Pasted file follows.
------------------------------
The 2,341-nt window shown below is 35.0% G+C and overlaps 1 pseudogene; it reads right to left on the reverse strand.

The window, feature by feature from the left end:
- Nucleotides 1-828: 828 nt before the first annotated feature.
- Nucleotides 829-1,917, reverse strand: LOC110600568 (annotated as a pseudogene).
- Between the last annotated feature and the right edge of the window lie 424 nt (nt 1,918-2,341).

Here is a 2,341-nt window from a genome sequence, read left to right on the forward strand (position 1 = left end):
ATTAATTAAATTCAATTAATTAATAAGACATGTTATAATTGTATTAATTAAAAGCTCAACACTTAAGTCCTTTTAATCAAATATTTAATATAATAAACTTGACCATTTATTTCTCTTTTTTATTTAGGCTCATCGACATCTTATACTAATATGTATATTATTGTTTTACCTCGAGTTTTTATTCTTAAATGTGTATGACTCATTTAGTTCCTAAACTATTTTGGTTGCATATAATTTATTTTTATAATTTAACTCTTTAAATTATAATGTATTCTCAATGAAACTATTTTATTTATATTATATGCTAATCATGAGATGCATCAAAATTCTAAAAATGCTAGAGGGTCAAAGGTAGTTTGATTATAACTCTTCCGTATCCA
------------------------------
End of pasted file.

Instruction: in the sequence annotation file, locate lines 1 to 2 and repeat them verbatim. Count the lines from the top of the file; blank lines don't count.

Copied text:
The 2,341-nt window shown below is 35.0% G+C and overlaps 1 pseudogene; it reads right to left on the reverse strand.

The window, feature by feature from the left end: